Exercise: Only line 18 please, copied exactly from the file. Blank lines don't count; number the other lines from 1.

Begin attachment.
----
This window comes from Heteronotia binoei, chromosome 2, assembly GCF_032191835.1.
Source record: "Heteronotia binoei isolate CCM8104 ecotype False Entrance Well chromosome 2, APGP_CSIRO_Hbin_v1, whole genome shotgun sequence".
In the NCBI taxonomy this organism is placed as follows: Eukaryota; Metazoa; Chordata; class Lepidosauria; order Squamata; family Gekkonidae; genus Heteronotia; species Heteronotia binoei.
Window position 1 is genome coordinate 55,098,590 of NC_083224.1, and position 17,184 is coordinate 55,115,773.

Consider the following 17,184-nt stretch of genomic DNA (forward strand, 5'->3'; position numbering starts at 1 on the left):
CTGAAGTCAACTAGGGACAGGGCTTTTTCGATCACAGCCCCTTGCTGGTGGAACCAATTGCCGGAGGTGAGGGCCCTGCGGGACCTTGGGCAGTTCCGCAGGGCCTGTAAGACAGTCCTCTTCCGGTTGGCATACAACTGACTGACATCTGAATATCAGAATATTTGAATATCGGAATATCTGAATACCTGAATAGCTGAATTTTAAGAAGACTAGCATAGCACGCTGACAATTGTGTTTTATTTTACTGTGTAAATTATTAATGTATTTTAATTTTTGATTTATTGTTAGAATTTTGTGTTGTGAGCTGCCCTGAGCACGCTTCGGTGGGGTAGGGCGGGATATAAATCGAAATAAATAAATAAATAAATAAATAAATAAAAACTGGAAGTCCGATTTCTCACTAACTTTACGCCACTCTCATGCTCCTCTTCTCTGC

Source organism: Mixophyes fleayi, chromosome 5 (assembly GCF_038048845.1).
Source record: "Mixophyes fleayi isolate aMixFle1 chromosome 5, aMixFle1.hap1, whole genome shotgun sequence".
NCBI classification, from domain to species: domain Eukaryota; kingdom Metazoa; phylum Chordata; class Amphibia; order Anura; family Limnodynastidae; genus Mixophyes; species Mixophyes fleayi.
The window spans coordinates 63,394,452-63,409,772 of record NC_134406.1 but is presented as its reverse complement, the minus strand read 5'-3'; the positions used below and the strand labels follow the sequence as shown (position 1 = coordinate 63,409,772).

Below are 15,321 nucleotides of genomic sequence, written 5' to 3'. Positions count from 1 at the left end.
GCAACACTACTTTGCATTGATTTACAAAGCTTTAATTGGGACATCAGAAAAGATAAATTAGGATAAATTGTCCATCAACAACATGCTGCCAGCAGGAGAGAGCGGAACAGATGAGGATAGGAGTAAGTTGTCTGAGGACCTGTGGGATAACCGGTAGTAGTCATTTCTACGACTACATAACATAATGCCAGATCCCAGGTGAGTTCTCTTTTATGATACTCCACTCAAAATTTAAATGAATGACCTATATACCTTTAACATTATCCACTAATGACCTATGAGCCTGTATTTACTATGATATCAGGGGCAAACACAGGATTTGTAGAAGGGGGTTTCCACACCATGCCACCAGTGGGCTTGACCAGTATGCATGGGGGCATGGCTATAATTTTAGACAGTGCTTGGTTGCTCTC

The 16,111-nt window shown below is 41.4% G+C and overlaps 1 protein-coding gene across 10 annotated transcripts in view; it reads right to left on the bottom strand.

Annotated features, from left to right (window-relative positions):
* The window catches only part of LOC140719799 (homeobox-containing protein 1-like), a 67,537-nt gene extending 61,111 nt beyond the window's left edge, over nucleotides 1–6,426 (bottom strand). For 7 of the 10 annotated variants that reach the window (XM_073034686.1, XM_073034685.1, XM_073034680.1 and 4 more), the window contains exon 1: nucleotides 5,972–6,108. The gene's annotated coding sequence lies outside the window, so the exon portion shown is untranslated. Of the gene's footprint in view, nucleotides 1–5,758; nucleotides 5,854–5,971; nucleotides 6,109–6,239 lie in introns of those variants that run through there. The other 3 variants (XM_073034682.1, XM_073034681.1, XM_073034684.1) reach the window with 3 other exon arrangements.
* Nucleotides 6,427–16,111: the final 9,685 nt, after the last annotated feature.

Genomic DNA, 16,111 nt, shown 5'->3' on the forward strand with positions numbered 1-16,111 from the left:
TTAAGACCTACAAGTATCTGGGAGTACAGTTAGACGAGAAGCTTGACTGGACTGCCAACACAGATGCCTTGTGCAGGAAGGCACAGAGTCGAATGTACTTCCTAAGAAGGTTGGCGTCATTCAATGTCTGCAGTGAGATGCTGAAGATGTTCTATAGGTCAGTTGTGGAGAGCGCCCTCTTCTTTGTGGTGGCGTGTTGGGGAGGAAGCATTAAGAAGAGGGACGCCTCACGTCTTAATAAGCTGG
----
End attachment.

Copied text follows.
TTAAGACCTACAAGTATCTGGGAGTACAGTTAGACGAGAAGCTTGACTGGACTGCCAACACAGATGCCTTGTGCAGGAAGGCACAGAGTCGAATGTACTTCCTAAGAAGGTTGGCGTCATTCAATGTCTGCAGTGAGATGCTGAAGATGTTCTATAGGTCAGTTGTGGAGAGCGCCCTCTTCTTTGTGGTGGCGTGTTGGGGAGGAAGCATTAAGAAGAGGGACGCCTCACGTCTTAATAAGCTGG